Lewis was an active figure in the industry. As well as giving talks and contributing articles to the trade papers, she also sat on the committee of the Film Press Club, which was, as The Bioscope reported on June 3, 1920, formed for those working in film publicity, advertising, and journalism (5). She was keen to develop the style and reach of film publicity and worked constantly to engage the popular—as opposed to trade—press in the business of reviewing and promoting films. In her “Opportunities for Women” talk, Lewis suggested that women were “born wheedlers” (135) and this comes across in an article she wrote for The Bioscope in December 1928, which asserted that a good publicist needed to present film stories as “news”:
If film publicity is presented to them [newspaper editors] as news, they welcome it, but they will not put in a bald announcement giving the name of the film, the name of the star, the theatre at which it is being shown […] the usual material, which, they feel, ought to be paid for as an advertisement. […] They must have a large quantity of jam in the shape of interesting material in which to swallow their pill–advertising a theatre for nothing in their editorial columns (223).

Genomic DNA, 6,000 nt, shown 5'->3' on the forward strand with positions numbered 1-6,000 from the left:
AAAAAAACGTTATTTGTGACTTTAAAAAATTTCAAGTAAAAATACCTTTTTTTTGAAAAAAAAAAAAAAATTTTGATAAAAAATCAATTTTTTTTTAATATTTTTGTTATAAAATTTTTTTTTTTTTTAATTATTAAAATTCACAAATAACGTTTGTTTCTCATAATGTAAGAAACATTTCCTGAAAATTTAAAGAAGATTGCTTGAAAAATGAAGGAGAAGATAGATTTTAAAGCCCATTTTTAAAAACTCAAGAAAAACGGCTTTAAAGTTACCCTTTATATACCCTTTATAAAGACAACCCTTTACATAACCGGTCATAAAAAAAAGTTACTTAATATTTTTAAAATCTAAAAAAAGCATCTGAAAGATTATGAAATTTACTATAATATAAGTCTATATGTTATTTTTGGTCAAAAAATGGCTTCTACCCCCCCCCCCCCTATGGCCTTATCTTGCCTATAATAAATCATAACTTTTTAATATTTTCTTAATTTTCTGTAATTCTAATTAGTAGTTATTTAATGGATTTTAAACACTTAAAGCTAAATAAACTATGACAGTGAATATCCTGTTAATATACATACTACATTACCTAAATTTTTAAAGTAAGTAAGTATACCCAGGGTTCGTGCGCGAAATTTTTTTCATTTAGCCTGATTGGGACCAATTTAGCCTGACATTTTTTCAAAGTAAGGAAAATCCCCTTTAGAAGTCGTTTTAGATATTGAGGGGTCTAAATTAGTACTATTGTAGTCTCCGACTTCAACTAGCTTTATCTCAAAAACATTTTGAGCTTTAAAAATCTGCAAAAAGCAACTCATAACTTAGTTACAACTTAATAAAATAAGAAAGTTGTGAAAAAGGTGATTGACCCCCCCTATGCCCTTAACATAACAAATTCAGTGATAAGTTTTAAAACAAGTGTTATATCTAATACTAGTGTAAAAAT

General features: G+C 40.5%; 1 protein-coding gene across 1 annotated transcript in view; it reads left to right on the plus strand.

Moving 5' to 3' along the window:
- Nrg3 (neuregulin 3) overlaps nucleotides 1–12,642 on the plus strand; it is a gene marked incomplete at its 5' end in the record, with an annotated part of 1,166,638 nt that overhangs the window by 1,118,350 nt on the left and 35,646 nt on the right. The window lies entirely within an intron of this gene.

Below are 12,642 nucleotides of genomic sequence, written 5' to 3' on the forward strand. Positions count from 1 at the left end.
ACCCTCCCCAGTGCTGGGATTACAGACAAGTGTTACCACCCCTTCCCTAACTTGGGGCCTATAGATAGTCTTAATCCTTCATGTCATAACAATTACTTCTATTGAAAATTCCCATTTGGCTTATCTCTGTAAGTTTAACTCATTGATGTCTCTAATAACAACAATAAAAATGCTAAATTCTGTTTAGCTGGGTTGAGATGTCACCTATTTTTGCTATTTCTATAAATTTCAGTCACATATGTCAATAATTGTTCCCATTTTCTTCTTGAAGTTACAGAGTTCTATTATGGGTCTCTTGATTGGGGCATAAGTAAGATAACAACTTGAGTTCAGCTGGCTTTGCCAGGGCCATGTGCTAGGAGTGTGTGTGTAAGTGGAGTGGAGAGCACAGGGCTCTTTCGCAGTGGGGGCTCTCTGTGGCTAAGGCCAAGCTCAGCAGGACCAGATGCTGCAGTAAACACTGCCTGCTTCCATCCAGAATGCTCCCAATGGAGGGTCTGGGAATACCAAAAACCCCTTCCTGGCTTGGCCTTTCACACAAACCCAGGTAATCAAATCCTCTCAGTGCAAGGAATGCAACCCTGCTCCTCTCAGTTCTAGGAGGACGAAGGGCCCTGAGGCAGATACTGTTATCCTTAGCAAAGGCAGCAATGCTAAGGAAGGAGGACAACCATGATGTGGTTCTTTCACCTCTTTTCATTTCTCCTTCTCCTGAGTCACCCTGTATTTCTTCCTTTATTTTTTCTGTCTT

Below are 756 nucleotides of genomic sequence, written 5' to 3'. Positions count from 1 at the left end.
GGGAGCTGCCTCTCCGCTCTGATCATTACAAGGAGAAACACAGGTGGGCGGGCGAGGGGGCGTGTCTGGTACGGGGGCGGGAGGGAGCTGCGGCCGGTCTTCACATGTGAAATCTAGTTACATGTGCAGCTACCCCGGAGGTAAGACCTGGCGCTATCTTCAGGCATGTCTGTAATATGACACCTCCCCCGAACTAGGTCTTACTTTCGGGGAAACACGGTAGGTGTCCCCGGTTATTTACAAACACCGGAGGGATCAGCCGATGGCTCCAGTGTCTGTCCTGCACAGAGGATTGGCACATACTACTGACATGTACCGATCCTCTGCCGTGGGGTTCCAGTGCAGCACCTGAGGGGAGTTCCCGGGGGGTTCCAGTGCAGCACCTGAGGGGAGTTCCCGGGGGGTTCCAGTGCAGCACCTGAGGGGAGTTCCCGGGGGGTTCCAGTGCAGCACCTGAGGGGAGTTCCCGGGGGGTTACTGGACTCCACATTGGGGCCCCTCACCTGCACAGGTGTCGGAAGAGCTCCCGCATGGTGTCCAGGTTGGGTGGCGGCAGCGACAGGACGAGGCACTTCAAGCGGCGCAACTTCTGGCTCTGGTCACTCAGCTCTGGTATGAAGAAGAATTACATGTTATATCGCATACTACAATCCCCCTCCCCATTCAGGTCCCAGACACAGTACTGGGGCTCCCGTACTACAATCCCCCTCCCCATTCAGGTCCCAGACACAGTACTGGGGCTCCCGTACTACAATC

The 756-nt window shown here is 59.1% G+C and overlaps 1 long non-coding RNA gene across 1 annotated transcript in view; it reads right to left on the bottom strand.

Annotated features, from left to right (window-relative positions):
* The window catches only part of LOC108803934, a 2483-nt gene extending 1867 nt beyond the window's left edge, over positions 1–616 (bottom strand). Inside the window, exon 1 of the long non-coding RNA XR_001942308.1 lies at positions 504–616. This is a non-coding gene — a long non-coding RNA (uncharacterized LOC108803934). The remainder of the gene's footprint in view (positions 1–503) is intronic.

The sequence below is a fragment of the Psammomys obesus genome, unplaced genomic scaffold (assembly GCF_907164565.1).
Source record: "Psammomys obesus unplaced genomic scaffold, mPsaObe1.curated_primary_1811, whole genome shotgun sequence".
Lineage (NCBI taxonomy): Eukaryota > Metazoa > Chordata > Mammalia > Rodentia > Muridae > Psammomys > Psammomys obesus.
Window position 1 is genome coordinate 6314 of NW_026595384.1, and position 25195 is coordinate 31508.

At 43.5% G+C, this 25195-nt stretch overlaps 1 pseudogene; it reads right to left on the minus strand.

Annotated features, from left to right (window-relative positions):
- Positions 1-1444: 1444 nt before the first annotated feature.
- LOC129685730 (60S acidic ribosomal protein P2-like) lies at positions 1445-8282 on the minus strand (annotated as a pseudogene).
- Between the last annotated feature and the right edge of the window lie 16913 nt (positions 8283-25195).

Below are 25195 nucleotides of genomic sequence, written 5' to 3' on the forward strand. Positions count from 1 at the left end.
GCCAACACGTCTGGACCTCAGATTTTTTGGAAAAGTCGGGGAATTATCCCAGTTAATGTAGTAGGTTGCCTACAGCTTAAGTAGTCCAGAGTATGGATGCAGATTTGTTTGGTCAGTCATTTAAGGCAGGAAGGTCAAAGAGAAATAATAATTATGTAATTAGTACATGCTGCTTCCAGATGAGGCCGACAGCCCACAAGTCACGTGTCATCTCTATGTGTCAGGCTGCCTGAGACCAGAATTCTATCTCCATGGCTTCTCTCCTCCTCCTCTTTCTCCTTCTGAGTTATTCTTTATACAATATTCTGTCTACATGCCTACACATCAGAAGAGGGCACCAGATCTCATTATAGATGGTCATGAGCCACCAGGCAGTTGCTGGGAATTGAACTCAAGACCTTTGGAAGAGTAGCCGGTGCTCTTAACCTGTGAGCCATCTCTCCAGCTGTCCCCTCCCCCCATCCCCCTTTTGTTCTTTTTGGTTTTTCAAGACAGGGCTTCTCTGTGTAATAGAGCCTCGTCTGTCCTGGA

After leaving the Stoll Picture Theatre, Lewis set herself up as a publicity consultant and also had a stint as a film critic, writing for the magazines Tit-Bits and Daily Graphic, according to Kinematograph Weekly (1926, 42) and Stoll’s Editorial News (1920, 4). She also undertook freelance work for British producer George Clark and was briefly at British & Colonial, as noted later by Kinematograph Weekly (1939, 5). In 1921, she joined Allied Artists, the British distribution arm for United Artists, as Publicity Director, beating, as The Bioscope pointed out, several prominent publicity men to the job (1921, 12). Lewis ran the campaign for Allied’s first UK release, the Mary Pickford vehicle Pollyanna (1920), but does not appear to have stayed with Allied Artists for long after this.
From around 1923 until 1926 she was head of publicity at the distributor W&F. While there, she worked on the promotion of Harold Lloyd releases as well as British productions made by Gainsborough. In 1926, she joined Warner Brothers as Publicity Manager and was responsible for promoting the Vitaphone sound system. Lewis claimed in The Bioscope in December 1928 that “I am so sold on the value of adding sound to the silent screen, that I have found it an easy matter to talk and write all day, every day and almost every night about Vitaphone” (223).